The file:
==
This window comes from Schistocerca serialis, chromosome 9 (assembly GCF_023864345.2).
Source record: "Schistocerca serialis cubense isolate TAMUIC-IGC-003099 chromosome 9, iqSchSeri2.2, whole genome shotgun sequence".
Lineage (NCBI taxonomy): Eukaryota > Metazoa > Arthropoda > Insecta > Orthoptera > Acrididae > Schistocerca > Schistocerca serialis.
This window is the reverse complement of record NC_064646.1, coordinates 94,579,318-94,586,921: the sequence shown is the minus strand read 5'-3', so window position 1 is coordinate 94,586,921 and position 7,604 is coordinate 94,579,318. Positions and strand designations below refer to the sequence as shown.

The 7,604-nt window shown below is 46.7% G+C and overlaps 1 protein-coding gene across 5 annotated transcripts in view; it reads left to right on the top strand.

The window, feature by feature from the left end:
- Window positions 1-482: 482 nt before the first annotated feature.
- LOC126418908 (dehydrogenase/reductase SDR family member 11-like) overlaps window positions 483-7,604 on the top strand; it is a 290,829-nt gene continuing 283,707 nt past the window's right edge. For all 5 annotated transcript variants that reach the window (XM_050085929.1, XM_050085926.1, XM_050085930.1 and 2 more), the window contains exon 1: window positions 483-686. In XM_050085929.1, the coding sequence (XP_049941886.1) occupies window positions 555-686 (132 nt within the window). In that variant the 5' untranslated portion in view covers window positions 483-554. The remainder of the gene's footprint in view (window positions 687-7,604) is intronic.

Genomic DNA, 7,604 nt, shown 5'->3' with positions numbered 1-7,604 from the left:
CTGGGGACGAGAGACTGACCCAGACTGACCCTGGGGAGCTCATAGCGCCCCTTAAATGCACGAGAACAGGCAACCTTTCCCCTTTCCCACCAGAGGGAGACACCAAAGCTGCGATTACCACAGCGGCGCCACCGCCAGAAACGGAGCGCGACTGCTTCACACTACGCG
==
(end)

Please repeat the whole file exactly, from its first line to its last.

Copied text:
This window comes from Schistocerca serialis, chromosome 9 (assembly GCF_023864345.2).
Source record: "Schistocerca serialis cubense isolate TAMUIC-IGC-003099 chromosome 9, iqSchSeri2.2, whole genome shotgun sequence".
Lineage (NCBI taxonomy): Eukaryota > Metazoa > Arthropoda > Insecta > Orthoptera > Acrididae > Schistocerca > Schistocerca serialis.
This window is the reverse complement of record NC_064646.1, coordinates 94,579,318-94,586,921: the sequence shown is the minus strand read 5'-3', so window position 1 is coordinate 94,586,921 and position 7,604 is coordinate 94,579,318. Positions and strand designations below refer to the sequence as shown.

The 7,604-nt window shown below is 46.7% G+C and overlaps 1 protein-coding gene across 5 annotated transcripts in view; it reads left to right on the top strand.

The window, feature by feature from the left end:
- Window positions 1-482: 482 nt before the first annotated feature.
- LOC126418908 (dehydrogenase/reductase SDR family member 11-like) overlaps window positions 483-7,604 on the top strand; it is a 290,829-nt gene continuing 283,707 nt past the window's right edge. For all 5 annotated transcript variants that reach the window (XM_050085929.1, XM_050085926.1, XM_050085930.1 and 2 more), the window contains exon 1: window positions 483-686. In XM_050085929.1, the coding sequence (XP_049941886.1) occupies window positions 555-686 (132 nt within the window). In that variant the 5' untranslated portion in view covers window positions 483-554. The remainder of the gene's footprint in view (window positions 687-7,604) is intronic.

Genomic DNA, 7,604 nt, shown 5'->3' with positions numbered 1-7,604 from the left:
CTGGGGACGAGAGACTGACCCAGACTGACCCTGGGGAGCTCATAGCGCCCCTTAAATGCACGAGAACAGGCAACCTTTCCCCTTTCCCACCAGAGGGAGACACCAAAGCTGCGATTACCACAGCGGCGCCACCGCCAGAAACGGAGCGCGACTGCTTCACACTACGCG